Weapons have an intimate relationship with violence – they are tools which multiply human capacity to cause injury. However, the global distribution of weapons does not help to explain the global distribution of violence. High levels of civilian armament are found in some of the most peaceful countries, and conflict initiation occurs in contexts where arms are comparatively scarce. A solution to this apparent paradox can be found by examining weapons acquisition by armed groups operating in the world’s most violent areas; and looking at whether a lack of arms inhibits their capability to carry out their objectives. Armed groups have many potential sources of arms such as trafficking, theft from the state, or donations and so arms may be easily acquired even if are comparatively scarce in the population at large. Arms present in society may not be used to kill, injure, or intimidate if their possessors are not motivated to commit acts of violence.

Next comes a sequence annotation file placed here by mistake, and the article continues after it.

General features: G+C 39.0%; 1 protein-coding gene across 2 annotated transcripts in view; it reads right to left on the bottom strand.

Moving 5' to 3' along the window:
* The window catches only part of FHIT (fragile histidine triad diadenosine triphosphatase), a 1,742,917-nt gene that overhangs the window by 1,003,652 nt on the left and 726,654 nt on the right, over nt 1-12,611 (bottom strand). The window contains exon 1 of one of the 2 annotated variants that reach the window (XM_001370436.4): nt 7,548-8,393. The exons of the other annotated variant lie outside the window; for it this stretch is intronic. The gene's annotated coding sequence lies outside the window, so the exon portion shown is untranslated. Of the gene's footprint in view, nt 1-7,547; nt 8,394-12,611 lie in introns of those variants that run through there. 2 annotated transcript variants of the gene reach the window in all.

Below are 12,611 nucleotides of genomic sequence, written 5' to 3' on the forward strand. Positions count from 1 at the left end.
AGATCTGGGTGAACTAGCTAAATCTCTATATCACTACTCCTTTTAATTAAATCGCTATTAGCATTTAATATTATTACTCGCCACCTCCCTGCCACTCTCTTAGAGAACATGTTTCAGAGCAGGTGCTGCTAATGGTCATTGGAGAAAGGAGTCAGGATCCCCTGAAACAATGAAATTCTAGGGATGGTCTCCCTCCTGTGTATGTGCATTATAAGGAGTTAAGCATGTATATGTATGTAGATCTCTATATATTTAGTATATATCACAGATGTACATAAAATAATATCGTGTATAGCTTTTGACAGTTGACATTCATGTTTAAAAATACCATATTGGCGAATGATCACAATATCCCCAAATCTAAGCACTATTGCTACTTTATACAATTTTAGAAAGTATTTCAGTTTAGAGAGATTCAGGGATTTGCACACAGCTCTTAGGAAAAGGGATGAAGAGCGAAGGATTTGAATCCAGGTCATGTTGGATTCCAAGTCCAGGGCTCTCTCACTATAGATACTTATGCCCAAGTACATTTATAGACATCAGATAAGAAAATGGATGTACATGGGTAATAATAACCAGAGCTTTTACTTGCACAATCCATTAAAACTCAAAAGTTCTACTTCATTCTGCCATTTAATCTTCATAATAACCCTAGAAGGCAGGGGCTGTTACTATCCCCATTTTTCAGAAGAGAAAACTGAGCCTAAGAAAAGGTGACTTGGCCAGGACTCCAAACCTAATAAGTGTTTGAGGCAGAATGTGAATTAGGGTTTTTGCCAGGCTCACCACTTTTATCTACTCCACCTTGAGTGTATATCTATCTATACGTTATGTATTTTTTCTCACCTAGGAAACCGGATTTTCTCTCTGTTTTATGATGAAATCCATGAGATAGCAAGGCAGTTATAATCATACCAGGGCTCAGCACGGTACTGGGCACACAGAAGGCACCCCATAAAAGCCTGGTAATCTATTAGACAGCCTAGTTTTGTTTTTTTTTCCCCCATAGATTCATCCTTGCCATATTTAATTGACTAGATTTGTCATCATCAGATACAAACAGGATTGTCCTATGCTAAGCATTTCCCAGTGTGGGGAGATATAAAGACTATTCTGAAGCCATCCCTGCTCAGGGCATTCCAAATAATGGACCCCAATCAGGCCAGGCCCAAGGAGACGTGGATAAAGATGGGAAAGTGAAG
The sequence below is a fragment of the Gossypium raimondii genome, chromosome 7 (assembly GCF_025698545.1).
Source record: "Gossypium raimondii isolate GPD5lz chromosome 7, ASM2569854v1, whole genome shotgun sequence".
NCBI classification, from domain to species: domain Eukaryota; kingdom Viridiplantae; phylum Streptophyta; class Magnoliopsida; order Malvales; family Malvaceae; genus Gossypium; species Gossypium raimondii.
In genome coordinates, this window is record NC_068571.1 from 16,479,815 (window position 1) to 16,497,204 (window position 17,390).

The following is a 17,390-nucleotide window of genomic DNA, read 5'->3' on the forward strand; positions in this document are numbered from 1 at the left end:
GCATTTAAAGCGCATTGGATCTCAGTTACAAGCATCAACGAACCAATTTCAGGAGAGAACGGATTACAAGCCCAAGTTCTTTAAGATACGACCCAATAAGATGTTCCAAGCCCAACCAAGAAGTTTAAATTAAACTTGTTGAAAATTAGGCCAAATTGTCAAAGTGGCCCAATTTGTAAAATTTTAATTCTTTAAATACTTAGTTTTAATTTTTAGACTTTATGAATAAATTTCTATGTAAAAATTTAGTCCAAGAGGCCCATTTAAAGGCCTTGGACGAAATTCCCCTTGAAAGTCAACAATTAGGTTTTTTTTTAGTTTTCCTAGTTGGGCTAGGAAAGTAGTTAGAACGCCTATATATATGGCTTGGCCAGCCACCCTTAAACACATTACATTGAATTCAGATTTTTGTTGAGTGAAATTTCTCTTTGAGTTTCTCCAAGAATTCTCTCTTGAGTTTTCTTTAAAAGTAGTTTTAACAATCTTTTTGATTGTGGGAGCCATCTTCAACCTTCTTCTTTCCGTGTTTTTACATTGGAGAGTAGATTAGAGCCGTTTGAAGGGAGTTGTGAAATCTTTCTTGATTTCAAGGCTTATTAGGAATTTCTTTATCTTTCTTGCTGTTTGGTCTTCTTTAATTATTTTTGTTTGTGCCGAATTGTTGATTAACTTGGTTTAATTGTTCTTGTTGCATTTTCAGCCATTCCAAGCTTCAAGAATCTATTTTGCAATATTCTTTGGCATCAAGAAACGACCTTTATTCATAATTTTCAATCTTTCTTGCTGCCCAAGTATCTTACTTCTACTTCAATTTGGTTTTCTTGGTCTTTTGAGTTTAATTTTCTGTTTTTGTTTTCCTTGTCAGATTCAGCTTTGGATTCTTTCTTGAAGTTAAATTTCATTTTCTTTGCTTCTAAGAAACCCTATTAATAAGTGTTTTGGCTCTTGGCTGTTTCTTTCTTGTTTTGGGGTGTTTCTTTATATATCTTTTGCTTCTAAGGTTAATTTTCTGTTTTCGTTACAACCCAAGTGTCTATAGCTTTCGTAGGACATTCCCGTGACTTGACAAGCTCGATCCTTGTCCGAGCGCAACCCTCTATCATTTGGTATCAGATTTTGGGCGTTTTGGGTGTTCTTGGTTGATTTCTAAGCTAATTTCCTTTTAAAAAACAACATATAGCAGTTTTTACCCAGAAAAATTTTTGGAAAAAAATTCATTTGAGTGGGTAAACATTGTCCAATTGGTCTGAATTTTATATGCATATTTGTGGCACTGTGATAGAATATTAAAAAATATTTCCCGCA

Marsh, Nicholas (2018) The Availability Puzzle: Considering the Relationship between Arms and Violence Taking Place within States, The Journal of Research Institute for the History of Global Arms Transfer 6 (2): 3–21.